By Peter Sims
In March, a Manhattan mother, Nicole Imprescia, sued her 4-year old daughter’s private preschool for failing to “prepare her daughter for the ERB, an exam required for admission into nearly all the elite private elementary schools,” shows.
The case may be a classic “only in New York” story, but our national obsession with testing is not, especially in an era that will be defined by our ability to improvise, create, and innovate.
Ironically, according to researchers and neuroscience author Jonah Lehrer, unstructured play turns out to be one of the best ways for preschoolers to learn. A 2007 study published in Science, for example, compared cognitive development patterns for 4-and 5-year old preschool students taught using significant amounts of unstructured play with students in regular classrooms. Two years later, the students exposed to play scored better on self-control and discipline, the ability to hold and use information, and adapt to change, all critical skills for success in school and life.
More broadly, educational historians have repeatedly shown that today’s schools were designed during the first half of the twentieth century to meet the demands of the industrial era, not an innovative knowledge economy. “Very few schools teach students how to create knowledge,” says Professor Keith Sawyer of Washington University, a leading education and innovation researcher, “Instead, students are taught that knowledge is static and complete, and they become experts at consuming knowledge rather than producing knowledge.”
As education and creativity researcher and author Sir Ken Robinson puts it, “We are educating people out of their creativity.” This is unacceptable.
By emphasizing rote teaching and memorization, such as about facts that are already known, like historical information or scientific tables, there’s much less room to develop creative thinking abilities, abilities to let our minds run imaginatively and to discover things on our own. We’re given very little opportunity, for instance, to perform our own, original experiments, and there’s also little or no margin for failure or mistakes. From elementary school through graduate school programs, we are graded primarily on getting answers right.
Despite the myths, highly creative people, like Henry Ford and Thomas Edison who were life-long tinkerers, discover new ways of doing things by improvising, experimenting, failing, and retesting. For example, when comedian Chris Rock performs on HBO or a big stage, the work is widely considered brilliantly creative, yet his routines (like all stand-up comedians) are the output of what he has learned from thousands of experiments in small clubs, nearly all of which initially fail. And the cycle repeats, day in, day out. They persistently tinker and discover fresh material.
So what can be done to emphasize creativity?
Perhaps the most promising solutions to the creativity conundrum will come from the rapidly growing field of design thinking. Design thinking provides a set of creative methodologies for solving problems and generating ideas that is based on building up solutions, rather than starting with the answer. The field has been developed and refined over several decades, including at the renowned innovation center Xerox PARC during the 1970s and 80s, then later at such places as IDEO.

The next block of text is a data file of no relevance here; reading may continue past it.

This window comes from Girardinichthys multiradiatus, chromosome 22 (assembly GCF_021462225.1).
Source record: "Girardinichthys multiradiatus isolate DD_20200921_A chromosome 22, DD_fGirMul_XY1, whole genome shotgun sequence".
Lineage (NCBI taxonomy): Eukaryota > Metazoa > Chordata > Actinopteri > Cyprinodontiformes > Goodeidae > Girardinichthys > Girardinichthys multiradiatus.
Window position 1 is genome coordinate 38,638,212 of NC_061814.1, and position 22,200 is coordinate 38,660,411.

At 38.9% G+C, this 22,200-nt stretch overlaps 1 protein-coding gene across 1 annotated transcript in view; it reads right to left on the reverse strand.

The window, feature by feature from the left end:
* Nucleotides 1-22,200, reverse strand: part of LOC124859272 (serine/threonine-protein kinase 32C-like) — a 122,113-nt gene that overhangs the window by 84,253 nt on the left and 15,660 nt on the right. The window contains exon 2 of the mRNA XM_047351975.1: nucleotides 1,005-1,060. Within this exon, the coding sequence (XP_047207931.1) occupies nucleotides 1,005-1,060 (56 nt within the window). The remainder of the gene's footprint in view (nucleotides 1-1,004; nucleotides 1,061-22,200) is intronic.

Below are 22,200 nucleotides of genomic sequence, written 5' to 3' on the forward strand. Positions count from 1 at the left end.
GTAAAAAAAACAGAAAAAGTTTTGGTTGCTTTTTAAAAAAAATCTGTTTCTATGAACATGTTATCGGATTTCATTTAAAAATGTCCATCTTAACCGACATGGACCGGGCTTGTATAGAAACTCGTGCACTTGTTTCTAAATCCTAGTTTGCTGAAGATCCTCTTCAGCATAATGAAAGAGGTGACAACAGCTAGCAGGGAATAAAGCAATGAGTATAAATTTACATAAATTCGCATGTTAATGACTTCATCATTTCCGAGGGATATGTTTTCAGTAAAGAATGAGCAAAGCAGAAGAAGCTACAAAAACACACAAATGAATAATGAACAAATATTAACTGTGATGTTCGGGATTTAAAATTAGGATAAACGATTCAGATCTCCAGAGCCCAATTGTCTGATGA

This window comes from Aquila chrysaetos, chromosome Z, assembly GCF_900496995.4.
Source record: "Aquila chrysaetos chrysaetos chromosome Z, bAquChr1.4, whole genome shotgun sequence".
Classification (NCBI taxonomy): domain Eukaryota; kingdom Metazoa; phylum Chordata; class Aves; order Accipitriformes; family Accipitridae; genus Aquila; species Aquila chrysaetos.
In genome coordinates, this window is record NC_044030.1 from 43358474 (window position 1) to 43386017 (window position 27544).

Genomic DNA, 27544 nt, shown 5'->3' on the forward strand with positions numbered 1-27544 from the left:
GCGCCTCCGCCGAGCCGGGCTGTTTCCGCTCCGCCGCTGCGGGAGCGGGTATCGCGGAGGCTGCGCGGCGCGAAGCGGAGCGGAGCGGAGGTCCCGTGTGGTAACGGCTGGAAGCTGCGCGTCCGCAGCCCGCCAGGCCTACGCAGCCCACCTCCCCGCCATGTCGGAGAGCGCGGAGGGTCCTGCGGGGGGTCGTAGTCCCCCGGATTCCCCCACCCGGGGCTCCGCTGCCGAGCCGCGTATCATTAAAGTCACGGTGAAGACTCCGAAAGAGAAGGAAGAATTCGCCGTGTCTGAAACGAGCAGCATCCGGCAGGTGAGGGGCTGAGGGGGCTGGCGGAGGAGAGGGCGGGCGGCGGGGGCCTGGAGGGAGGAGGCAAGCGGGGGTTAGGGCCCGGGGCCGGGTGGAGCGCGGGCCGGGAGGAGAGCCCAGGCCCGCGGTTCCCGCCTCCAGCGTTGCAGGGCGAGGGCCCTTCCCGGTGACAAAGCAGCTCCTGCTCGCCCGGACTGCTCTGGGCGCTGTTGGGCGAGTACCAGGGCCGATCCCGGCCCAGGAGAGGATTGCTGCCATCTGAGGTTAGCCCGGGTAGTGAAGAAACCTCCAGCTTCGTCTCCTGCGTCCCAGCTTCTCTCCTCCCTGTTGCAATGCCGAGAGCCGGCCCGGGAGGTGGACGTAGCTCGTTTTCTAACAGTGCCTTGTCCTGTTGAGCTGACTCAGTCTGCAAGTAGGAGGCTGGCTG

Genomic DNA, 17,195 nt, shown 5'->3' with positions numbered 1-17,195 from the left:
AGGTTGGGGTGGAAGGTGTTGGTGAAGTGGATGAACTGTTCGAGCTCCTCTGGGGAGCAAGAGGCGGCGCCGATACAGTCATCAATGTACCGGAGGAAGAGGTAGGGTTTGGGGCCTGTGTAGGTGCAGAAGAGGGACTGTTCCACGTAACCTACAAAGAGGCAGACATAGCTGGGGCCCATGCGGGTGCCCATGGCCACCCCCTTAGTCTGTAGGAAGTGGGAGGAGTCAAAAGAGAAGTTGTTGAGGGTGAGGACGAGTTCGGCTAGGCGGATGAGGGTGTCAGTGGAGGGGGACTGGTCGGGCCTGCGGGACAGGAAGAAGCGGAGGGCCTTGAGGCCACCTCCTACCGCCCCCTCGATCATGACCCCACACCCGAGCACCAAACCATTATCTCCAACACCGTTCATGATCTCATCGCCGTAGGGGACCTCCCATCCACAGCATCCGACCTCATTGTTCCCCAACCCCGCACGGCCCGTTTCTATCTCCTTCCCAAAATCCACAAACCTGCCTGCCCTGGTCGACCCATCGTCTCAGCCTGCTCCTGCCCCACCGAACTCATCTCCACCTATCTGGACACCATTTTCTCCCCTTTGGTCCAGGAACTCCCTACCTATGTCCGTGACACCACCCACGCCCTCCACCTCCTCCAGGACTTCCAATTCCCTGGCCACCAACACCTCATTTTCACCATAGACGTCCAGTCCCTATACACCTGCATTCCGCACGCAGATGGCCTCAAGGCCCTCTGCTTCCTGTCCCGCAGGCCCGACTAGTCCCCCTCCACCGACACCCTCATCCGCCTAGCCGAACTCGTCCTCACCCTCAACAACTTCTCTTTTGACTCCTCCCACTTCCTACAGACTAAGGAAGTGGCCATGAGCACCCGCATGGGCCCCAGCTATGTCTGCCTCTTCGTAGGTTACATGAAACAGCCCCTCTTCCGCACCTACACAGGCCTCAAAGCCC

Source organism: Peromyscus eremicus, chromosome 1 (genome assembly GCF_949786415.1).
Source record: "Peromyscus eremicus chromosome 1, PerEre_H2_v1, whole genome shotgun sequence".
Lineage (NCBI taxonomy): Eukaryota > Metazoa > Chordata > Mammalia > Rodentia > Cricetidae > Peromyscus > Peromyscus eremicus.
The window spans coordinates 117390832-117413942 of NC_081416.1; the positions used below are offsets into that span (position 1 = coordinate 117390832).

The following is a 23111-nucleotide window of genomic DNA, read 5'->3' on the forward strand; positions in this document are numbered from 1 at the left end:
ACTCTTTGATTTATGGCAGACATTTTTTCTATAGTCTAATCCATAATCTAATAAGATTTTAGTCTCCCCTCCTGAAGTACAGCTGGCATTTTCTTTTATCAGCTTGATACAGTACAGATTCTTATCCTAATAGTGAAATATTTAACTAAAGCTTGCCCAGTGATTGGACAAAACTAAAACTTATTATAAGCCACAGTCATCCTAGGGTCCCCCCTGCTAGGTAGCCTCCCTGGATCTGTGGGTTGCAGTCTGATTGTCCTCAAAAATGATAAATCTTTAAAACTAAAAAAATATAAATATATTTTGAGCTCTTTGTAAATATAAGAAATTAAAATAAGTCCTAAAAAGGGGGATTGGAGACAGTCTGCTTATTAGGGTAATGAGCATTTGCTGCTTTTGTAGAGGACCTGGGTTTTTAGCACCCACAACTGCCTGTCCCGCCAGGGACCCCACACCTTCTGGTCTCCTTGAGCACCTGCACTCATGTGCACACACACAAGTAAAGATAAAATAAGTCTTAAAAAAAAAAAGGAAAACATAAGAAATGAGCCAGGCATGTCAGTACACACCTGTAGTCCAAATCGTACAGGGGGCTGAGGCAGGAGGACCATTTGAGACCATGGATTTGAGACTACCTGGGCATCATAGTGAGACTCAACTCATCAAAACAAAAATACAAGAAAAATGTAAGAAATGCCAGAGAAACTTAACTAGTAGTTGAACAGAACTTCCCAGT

Design methods include rapid prototyping and experimentation, immersive techniques to understand problems and human needs, the use of strategic constraints, and techniques for imaginative idea generation.
Meanwhile, design schools are popping up all around the world. At Stanford’s Hasso Plattner Institute of Design (the d.school), graduate students from across disciplines, including business, law, medicine, engineering, and education take classes at the d.school to learn creative methods. As enrollment trends at the d.school show, students are flocking to design thinking to complement their traditional training in order to learn methods for creating and collaborating.
Beyond that, change happens in small, achievable ways. On a visit to an experimental lab that teaches kids about design methods, I was struck by a simple example of this when a brown-eyed second grader asked her teacher, “Are there pencils in this classroom?” Now, I don’t know about you, but my second grade teacher would have just pointed to the pencils. However, this teacher said, “That’s a good question. What do you think?” After the girl replied, “I think so,” the teacher said, “That’s a great guess. Now where do you think they would be?” She paused, scrunched her face in thought, and said, “I don’t know, maybe by the markers?” To which the teacher said, “That’s another great guess. Where are the markers?” The girl then turned and pointed toward a box of markers across the room which, coincidentally, was right beside a carton of pencils. It’s in those seemingly insignificant moments when educators and parents can unleash creative thinking.
Invention and discovery emanate from being able to try seemingly wild possibilities and work in the unknown; to be comfortable being wrong before being right; to live in the world as a keen observer, with an openness to experiences and ideas; to improvise ideas in collaboration and conversation with others; and, to have a willingness to be misunderstood, sometimes for long periods of time, despite conventional wisdom.
Growing evidence suggests that these skills can be learned and developed. It starts with small actions – the art of tinkering that leads to constant learning and discovery.
Peter Sims is a bestselling author whose new book is Little Bets: How Breakthrough Ideas Emerge from Small Discoveries. He can be found on Twitter @petersims. He lives in San Francisco.